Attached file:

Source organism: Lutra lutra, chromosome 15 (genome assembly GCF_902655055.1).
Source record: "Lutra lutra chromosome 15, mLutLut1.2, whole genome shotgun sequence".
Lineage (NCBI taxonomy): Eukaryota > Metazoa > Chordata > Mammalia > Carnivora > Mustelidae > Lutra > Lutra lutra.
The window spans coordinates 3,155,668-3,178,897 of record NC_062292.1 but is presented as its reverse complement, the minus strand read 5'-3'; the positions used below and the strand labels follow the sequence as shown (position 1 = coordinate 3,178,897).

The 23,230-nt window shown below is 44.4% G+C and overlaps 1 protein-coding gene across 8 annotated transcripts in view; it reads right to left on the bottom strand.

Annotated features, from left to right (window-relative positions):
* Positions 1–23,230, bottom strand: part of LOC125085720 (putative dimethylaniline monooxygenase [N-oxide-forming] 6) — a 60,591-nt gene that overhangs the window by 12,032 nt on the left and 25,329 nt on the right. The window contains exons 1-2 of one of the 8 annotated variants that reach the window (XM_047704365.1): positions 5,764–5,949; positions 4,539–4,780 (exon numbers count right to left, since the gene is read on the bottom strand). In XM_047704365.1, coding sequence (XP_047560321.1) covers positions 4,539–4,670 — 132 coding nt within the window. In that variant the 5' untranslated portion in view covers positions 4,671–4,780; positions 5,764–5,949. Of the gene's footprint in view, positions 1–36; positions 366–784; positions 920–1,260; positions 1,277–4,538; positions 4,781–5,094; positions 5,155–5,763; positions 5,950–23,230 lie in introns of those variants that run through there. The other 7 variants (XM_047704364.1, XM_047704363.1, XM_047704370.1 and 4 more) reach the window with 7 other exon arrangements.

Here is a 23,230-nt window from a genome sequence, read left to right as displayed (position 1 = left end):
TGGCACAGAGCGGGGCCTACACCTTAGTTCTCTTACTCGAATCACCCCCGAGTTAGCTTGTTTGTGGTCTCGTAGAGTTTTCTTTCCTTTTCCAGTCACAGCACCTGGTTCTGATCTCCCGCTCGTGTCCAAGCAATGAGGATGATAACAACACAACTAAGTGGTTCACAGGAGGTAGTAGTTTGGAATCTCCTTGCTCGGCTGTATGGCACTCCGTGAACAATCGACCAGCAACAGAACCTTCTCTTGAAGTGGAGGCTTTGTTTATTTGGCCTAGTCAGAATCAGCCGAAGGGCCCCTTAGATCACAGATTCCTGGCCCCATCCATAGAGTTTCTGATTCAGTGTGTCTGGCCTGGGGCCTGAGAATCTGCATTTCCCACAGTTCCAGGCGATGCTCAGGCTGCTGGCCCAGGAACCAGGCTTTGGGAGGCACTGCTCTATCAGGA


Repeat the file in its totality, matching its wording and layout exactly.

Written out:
Source organism: Lutra lutra, chromosome 15 (genome assembly GCF_902655055.1).
Source record: "Lutra lutra chromosome 15, mLutLut1.2, whole genome shotgun sequence".
Lineage (NCBI taxonomy): Eukaryota > Metazoa > Chordata > Mammalia > Carnivora > Mustelidae > Lutra > Lutra lutra.
The window spans coordinates 3,155,668-3,178,897 of record NC_062292.1 but is presented as its reverse complement, the minus strand read 5'-3'; the positions used below and the strand labels follow the sequence as shown (position 1 = coordinate 3,178,897).

The 23,230-nt window shown below is 44.4% G+C and overlaps 1 protein-coding gene across 8 annotated transcripts in view; it reads right to left on the bottom strand.

Annotated features, from left to right (window-relative positions):
* Positions 1–23,230, bottom strand: part of LOC125085720 (putative dimethylaniline monooxygenase [N-oxide-forming] 6) — a 60,591-nt gene that overhangs the window by 12,032 nt on the left and 25,329 nt on the right. The window contains exons 1-2 of one of the 8 annotated variants that reach the window (XM_047704365.1): positions 5,764–5,949; positions 4,539–4,780 (exon numbers count right to left, since the gene is read on the bottom strand). In XM_047704365.1, coding sequence (XP_047560321.1) covers positions 4,539–4,670 — 132 coding nt within the window. In that variant the 5' untranslated portion in view covers positions 4,671–4,780; positions 5,764–5,949. Of the gene's footprint in view, positions 1–36; positions 366–784; positions 920–1,260; positions 1,277–4,538; positions 4,781–5,094; positions 5,155–5,763; positions 5,950–23,230 lie in introns of those variants that run through there. The other 7 variants (XM_047704364.1, XM_047704363.1, XM_047704370.1 and 4 more) reach the window with 7 other exon arrangements.

Here is a 23,230-nt window from a genome sequence, read left to right as displayed (position 1 = left end):
TGGCACAGAGCGGGGCCTACACCTTAGTTCTCTTACTCGAATCACCCCCGAGTTAGCTTGTTTGTGGTCTCGTAGAGTTTTCTTTCCTTTTCCAGTCACAGCACCTGGTTCTGATCTCCCGCTCGTGTCCAAGCAATGAGGATGATAACAACACAACTAAGTGGTTCACAGGAGGTAGTAGTTTGGAATCTCCTTGCTCGGCTGTATGGCACTCCGTGAACAATCGACCAGCAACAGAACCTTCTCTTGAAGTGGAGGCTTTGTTTATTTGGCCTAGTCAGAATCAGCCGAAGGGCCCCTTAGATCACAGATTCCTGGCCCCATCCATAGAGTTTCTGATTCAGTGTGTCTGGCCTGGGGCCTGAGAATCTGCATTTCCCACAGTTCCAGGCGATGCTCAGGCTGCTGGCCCAGGAACCAGGCTTTGGGAGGCACTGCTCTATCAGGA